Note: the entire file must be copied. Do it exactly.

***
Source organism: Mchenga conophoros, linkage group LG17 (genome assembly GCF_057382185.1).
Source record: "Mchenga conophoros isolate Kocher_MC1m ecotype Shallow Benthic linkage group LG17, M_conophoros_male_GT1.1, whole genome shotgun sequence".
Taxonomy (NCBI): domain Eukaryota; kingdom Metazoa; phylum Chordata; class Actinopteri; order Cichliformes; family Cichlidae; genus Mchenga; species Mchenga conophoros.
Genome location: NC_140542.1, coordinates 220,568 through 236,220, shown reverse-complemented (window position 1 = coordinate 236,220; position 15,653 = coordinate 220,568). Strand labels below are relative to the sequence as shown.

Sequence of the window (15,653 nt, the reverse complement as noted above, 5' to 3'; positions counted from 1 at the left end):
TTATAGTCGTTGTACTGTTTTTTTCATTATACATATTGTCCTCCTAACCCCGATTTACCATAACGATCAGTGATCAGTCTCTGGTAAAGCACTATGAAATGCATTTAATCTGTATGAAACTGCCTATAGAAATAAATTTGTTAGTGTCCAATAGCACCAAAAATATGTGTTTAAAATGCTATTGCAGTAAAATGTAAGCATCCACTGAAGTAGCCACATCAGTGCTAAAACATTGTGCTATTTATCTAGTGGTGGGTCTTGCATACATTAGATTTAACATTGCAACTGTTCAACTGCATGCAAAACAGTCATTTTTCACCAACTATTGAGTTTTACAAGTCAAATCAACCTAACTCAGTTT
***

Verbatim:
Source organism: Mchenga conophoros, linkage group LG17 (genome assembly GCF_057382185.1).
Source record: "Mchenga conophoros isolate Kocher_MC1m ecotype Shallow Benthic linkage group LG17, M_conophoros_male_GT1.1, whole genome shotgun sequence".
Taxonomy (NCBI): domain Eukaryota; kingdom Metazoa; phylum Chordata; class Actinopteri; order Cichliformes; family Cichlidae; genus Mchenga; species Mchenga conophoros.
Genome location: NC_140542.1, coordinates 220,568 through 236,220, shown reverse-complemented (window position 1 = coordinate 236,220; position 15,653 = coordinate 220,568). Strand labels below are relative to the sequence as shown.

Sequence of the window (15,653 nt, the reverse complement as noted above, 5' to 3'; positions counted from 1 at the left end):
TTATAGTCGTTGTACTGTTTTTTTCATTATACATATTGTCCTCCTAACCCCGATTTACCATAACGATCAGTGATCAGTCTCTGGTAAAGCACTATGAAATGCATTTAATCTGTATGAAACTGCCTATAGAAATAAATTTGTTAGTGTCCAATAGCACCAAAAATATGTGTTTAAAATGCTATTGCAGTAAAATGTAAGCATCCACTGAAGTAGCCACATCAGTGCTAAAACATTGTGCTATTTATCTAGTGGTGGGTCTTGCATACATTAGATTTAACATTGCAACTGTTCAACTGCATGCAAAACAGTCATTTTTCACCAACTATTGAGTTTTACAAGTCAAATCAACCTAACTCAGTTT